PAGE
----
Shalanda Young favored for WH job after Tanden withdraws nomination
For 14 years, Young has worked on the staff of the U.S. House Committee on Appropriations, the last four as its staff director.
Shalanda Young, who was being vetted for confirmation as the deputy director of the White House Office of Management and Budget, is now being considered for director after Neera Tanden withdrew her nomination.
Tanden underwent vicarious scrutiny by Senate Republicans for a history of controversial tweets about politicians from both parties. Ultimately, after losing support from fellow Democrats, Tanden withdrew her nomination for the director role.
“Unfortunately, it now seems clear that there is no path forward to gain confirmation, and I do not want continued consideration of my nomination to be a distraction from your other priorities,” she said in a statement Tuesday night.
Tanden’s words came just hours after Young shined in her own confirmation hearing. Republican Senator Lindsay Graham told Young, “You’ll get my support, maybe for both jobs.”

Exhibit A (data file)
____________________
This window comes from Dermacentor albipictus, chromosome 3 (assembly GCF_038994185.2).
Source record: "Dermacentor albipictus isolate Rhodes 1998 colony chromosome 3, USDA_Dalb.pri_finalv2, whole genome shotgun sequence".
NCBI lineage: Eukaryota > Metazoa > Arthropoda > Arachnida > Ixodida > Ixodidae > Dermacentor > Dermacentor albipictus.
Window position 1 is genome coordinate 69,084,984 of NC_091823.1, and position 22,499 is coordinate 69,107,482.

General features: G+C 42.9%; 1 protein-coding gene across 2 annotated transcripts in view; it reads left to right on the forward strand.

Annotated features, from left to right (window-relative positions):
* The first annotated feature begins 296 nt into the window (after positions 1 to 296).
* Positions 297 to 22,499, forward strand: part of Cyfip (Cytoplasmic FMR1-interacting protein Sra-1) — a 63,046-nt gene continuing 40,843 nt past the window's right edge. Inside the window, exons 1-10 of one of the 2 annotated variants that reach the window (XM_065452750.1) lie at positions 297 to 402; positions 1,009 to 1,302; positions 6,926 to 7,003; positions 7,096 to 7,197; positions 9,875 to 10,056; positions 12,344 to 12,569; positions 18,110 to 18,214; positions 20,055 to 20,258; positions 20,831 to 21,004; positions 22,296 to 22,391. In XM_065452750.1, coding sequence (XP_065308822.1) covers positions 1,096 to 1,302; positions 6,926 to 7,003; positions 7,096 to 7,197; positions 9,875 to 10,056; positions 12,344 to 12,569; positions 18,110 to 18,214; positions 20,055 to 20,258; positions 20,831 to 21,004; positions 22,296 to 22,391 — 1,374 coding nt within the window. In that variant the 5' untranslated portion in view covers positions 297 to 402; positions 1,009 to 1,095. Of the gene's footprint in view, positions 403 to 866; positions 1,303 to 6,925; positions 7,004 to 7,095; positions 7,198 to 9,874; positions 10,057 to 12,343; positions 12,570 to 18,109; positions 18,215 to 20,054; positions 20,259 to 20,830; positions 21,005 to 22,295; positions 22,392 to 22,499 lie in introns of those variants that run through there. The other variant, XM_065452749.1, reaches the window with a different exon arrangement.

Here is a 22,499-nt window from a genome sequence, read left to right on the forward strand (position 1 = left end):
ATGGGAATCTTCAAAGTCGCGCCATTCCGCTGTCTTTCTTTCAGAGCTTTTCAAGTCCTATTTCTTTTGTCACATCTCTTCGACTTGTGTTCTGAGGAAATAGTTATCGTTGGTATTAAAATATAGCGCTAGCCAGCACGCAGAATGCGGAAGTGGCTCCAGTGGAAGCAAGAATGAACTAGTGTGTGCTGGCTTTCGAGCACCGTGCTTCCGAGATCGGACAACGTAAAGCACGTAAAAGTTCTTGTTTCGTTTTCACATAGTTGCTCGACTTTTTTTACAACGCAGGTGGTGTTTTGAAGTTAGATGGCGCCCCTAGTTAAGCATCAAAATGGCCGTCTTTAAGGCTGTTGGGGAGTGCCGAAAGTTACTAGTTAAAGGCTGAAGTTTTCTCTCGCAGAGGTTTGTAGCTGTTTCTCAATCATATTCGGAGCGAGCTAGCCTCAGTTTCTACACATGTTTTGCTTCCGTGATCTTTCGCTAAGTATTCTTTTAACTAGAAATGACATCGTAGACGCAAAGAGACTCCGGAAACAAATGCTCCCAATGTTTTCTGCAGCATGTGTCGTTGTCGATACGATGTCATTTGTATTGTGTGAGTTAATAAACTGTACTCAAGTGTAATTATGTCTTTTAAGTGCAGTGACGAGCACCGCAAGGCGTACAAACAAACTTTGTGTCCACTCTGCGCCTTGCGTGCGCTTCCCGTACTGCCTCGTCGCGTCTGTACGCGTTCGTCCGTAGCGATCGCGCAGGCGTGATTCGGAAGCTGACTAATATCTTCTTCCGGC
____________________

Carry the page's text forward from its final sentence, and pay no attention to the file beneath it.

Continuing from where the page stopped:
In contrasting Young with Tanden, Graham said, “Everybody who deals with you on our side has nothing but good things to say. You might talk me out of voting for you, but I doubt it.”
Young had previously been the staff director of the House Appropriations Committee. However, she did not undercut Tanden, saying the Center for American Progress president had “apologized profusely” for her tweets. Young added the two would make a “great team” if they were both confirmed, which is no longer a possibility.
A native of Baton Rouge, Louisiana, Young earned degrees from both Loyola University and Tulane University.
For 14 years, Young has worked on the staff of the U.S. House Committee on Appropriations, the last four as its staff director. She was the first Black woman to hold that position.
“Shalanda would be a slam dunk to get confirmed,” a Democrat close to the White House told CNN.
For Tanden’s future, experts believe she will likely be offered another position in the Biden administration, one that wouldn’t require her to be confirmed by the Senate.